It’s another of those news items supporters of arts and literature dread. “American audiences for the arts are getting older, and their numbers are declining,” according to a new report from the National Endowment for the Arts.
Although one in three adults reported visiting an art museum or gallery or attending at least one performing arts even in the 12-month period ending in May 2008, only musicals showed no statistically significant change in attendance since 2002. Previous studies have shown a high correlation between education and arts attendance. From 1982 to 2008, however, attendance by college educated adults has declined in each of the performing arts considered, ranging from a 10 percent drop at art museums to a 39 percent drop in classical music and a 43 percent decline for ballet,
Reading was somewhat of a bright spot in the results. The survey showed the percentage of those reading literature increased from 46.7 percent to 50.2 percent between 2002 and 2008. Yet the gain far from offsets prior declines in reading. From 1982 to 2008, the figures dropped 11.8 percent.
The survey also examined the types of books those who read like to read. For fiction readers mysteries are at the top at 32.5 percent. Thrillers appeal to 21.2 percent, romance to 18.3 percent and science fiction to 16.7 percent. That inimitable category, “Other fiction,” came in at 23.8 percent. Things are a bit more evenly spread out in nonfiction, with readers preferring fitness/self-improvement (26.6%), religious text/religion (25.8%), history/politics (23.2%), biographies/memoirs (22.8%) and “other nonfiction” (19.9%).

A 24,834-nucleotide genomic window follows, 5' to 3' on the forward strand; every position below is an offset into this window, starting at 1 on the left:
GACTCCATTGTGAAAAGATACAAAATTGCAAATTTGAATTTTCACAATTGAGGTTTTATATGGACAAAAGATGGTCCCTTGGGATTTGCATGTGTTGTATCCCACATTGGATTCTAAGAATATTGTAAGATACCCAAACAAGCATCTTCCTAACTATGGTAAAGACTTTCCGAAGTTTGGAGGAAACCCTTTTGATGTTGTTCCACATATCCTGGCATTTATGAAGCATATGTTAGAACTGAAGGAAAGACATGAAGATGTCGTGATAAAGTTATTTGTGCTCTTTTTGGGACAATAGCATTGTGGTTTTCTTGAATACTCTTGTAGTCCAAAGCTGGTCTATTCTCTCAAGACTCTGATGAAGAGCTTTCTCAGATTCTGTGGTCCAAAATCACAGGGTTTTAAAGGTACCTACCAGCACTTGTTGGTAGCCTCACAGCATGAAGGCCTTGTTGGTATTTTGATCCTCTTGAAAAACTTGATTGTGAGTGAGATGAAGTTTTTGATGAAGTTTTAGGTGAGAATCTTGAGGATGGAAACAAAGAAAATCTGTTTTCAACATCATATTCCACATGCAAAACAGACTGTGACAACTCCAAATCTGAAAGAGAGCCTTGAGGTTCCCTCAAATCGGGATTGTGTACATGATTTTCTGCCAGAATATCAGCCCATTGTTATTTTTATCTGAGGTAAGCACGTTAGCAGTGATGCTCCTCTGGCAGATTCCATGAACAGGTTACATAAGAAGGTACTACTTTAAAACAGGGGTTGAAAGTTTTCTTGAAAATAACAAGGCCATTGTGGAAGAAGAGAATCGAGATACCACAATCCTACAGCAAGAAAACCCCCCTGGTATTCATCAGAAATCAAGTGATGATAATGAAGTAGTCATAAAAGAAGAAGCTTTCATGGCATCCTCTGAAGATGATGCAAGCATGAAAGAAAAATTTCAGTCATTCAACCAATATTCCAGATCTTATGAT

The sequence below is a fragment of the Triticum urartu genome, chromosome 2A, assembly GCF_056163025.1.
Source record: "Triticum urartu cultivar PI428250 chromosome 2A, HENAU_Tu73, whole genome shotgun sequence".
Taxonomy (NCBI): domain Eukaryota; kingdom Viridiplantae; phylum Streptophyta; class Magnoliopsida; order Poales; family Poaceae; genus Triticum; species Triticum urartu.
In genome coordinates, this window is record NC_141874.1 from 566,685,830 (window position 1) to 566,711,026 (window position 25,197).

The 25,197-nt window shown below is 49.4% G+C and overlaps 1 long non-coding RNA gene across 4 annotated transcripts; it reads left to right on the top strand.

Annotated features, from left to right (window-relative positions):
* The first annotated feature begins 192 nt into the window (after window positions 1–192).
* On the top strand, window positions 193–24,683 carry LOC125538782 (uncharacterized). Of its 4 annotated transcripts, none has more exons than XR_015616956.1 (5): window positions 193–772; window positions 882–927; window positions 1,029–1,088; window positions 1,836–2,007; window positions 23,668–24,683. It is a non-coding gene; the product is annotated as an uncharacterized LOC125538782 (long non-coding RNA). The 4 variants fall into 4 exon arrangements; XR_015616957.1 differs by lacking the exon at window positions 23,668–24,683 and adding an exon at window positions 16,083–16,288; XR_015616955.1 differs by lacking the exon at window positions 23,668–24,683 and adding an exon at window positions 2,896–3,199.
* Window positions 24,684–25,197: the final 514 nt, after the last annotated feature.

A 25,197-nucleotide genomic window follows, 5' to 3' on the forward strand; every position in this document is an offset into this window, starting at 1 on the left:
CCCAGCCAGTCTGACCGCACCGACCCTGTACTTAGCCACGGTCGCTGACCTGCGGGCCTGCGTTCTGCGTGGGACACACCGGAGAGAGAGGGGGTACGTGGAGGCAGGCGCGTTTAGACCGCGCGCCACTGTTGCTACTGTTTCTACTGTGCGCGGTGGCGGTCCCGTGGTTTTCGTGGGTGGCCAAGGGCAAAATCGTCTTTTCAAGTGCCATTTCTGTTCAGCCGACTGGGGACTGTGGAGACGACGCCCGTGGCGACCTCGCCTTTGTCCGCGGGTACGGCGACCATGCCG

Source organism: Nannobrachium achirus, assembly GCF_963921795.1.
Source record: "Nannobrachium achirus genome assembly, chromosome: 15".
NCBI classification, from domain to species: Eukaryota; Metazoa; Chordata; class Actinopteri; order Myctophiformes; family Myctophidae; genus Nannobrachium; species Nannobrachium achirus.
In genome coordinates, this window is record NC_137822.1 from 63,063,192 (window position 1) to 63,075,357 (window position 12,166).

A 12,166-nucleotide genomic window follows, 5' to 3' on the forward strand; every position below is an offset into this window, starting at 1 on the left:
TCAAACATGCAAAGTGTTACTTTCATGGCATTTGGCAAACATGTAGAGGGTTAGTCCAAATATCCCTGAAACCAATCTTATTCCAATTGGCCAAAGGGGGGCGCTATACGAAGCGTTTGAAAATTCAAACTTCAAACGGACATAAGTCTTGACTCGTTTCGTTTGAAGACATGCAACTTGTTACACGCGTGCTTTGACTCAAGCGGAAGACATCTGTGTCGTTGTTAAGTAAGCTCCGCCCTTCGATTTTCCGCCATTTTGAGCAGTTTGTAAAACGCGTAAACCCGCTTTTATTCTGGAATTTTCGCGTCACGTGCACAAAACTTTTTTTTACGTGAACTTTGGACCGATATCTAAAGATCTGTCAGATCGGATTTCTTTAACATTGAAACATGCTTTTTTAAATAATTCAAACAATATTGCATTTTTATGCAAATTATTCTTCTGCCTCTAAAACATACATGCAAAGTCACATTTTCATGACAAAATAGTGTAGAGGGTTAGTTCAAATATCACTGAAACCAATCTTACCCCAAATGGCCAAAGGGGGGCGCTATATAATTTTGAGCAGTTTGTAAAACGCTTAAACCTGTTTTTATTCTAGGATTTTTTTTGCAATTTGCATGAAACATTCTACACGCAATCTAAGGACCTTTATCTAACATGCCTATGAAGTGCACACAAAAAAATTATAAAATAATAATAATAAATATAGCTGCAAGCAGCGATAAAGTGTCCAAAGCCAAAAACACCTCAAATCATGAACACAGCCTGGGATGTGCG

The report recognizes that the recession and travel costs certainly contributed to the figures. Still, the long-term trends show important demographic changes. For example, those attending performing arts events are increasingly older than the average U.S. adult. In addition, while attendance rates of 18- to 24-year-olds at jazz, classical music, ballet and play performances declined significantly from 2002 to 2008, during the same period the steepest decline for most arts events was among 45- to 54-year-olds, historically a significant proportion of the audiences.
These figures give cause for concern not just because of what they say about American culture. As South Dakota saw earlier this year, tight budgets may lead government to consider cutting funding for the arts. Declining audiences not only provide talking points for such moves, they may also reflect fewer voices speaking out to maintain arts funding.
What would life be without art? Science prolongs life. …. What is the good of living longer if it is only a matter of satisfying the requirements that sustain life? All this is nothing without the charm of art.
Sarah Bernhardt, The Art of the Theatre